MYSTERY PHOTO SERIES: The man with the chin curtain

Mystery Photo

This photo, while likely taken of an ancestor, is a complete mystery to me and Halbo Kool, who sent it to me.

Look at that beard! I looked it up. It’s not quite an Old Dutchman, funnily enough. This is a style of facial hair often called a Chin Curtain or The Lincoln. I’m going with Chin Curtain, since the one thing I do know about this photo is that it was taken in the Netherlands, not America.

Anyways, this photo was in with others of the Kool family in the possession of Halbo Kool (the living one, not any of the previous generations). He doesn’t know who it’s of, but we are able to tell it was taken in Groningen and you can see a slight resemblance to Cornelis Kool [1838] in the eyes, nose and lips. His clothing is similar to that of ancestors in other photos I’ve estimated to be from the mid- to late-1800s. All this leads me to guess that the ancestor in the photo is likely one of Cornelis Kool’s brothers, of which he had three: Jan Kool [1840], Heero Kool [1844] or Harm Kool [1846]. There was a fourth brother, but he did not live to adulthood.


SKETCHBOOK FROM THE 1800s: Drawings by Gerrit Siersema, Johannes Elto Siersema

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These are scans of a sketchbook belonging to my great-great-grandfather, Gerrit Siersema, who was born on the 14th of June in 1864 in Groningen, Netherlands, and was named after his grandfather, who was an artist.

The text on the front says, “Teekenboek van G. Siersema. 3 Sept 1875. M. Smit, Groningen.” Teekenboek means ‘drawing book.’ For being so old, the pages are held together quite well by string.

In the book are two loose sheets dated 1885 with the signature J E Siersema, indicating they were likely drawn by Gerrit’s brother Johannes Elto Siersema, who was born in about 1870. Nearly identical sketches can be found bound in the book, but they are clearly drawn in different styles. In my mind, I like to picture the brothers sketching together how many brothers nowadays might sit around and watch TV.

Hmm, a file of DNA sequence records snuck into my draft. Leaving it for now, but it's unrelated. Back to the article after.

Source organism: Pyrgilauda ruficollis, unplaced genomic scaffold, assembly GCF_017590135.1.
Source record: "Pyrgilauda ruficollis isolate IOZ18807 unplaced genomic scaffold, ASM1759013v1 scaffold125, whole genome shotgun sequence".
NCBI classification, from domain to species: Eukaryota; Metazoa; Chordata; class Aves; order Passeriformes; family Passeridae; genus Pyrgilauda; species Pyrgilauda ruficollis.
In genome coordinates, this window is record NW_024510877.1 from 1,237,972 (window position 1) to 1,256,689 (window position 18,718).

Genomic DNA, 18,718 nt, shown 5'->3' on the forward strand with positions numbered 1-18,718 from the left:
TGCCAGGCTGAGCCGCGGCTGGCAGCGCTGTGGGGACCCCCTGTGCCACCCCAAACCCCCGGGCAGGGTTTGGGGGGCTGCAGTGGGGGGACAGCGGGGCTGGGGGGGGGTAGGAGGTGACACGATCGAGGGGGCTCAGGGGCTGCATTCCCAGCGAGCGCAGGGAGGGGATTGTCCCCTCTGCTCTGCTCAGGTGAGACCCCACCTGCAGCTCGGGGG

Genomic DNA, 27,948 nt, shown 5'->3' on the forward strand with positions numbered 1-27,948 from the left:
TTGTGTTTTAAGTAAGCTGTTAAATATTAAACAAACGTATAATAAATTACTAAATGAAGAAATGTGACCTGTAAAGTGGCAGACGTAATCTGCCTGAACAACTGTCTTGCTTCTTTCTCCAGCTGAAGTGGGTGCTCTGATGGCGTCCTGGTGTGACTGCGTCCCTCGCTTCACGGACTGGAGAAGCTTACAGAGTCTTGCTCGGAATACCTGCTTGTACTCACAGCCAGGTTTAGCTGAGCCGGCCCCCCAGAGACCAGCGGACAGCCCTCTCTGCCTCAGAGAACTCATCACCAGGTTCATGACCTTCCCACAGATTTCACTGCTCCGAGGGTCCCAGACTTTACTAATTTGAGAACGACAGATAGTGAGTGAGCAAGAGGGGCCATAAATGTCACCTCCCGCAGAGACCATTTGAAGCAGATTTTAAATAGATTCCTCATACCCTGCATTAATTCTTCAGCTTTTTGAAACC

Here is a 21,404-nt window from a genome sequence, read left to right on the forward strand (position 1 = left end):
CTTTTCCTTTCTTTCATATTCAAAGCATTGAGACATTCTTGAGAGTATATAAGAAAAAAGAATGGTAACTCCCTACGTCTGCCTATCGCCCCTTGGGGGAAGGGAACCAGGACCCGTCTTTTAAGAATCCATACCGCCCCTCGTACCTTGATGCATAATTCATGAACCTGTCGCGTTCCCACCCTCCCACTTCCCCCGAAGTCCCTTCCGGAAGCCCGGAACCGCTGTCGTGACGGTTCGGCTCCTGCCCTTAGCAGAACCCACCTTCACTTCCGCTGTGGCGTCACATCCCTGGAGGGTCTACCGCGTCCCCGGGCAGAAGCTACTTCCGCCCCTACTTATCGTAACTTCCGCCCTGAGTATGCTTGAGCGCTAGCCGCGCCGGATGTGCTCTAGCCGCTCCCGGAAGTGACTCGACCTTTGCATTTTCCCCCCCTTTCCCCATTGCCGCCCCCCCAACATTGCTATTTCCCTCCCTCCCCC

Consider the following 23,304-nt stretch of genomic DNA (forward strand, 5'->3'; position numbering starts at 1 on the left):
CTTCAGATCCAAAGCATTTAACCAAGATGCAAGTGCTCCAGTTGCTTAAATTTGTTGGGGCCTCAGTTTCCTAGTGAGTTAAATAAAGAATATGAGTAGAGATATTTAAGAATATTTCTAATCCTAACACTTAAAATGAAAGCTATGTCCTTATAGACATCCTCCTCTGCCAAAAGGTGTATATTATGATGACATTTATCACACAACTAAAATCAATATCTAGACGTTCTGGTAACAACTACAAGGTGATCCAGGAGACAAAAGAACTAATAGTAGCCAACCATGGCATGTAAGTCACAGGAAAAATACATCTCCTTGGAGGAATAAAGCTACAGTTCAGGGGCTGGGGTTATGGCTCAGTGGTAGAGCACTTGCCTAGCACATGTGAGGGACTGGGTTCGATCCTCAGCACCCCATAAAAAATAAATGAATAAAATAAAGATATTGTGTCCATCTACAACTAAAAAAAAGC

My distant cousin Anje also pointed out that some of the sketches are of the Lichtenberg ruins, which were likely copied from a book, since the journey from where Gerrit and Johannes lived would have been long and expensive in those days. (Note: The second image down on the webpage that the link above leads to looks extremely similar to the sketches.)

I have a feeling the camel and other animals may also have been copied from a book, unless they visited a zoo.

Also, here’s a link from Anje of photos of ruin that inspired the gate sketch.

MYSTERY PHOTO SERIES: Image taken in Rotterdam in the 1800s by A. Boeseken

Among the many old photos of family members whom my mother and I have been able to identify are a handful of mysterious ones.

Although we can see the photographer of this one is A. Boeseken and that the photo itself was taken in Rotterdam, little more is revealed at first glance. I posted this and some other scans to my Flickr account and a distant cousin, Anje Belmon, looked into it.

Anje discovered that the photograph is likely from between 1867 and 1877 by researching it on a website about photos taken in the Netherlands. It’s especially interesting because, she says, the earliest dated photo from the Netherlands is from 1842.

“On the backsite … it says ‘A. Böeseken. Photografisch atelier. ROTTERDAM. Hoogstraat over de Vlasmarkt’. The underlined bit means ‘Highstreet over the Flaxmarket’ and is the adress of the photostudio,” Anje wrote in an email.

After looking through even more old photos, I am nearly certain this ancestor is one from Helena de Wit‘s line [she is my great-grandmother]. Although none of my ancestors are from Rotterdam, the closest that I know they lived was in ‘s-Hertogenbosch and Buren. Both are about 80 kilometers, or about 50 miles, away.

I’ll keep looking for clues, but if you notice or think of anything interesting relating to this mystery photo, go ahead and leave it in the comments.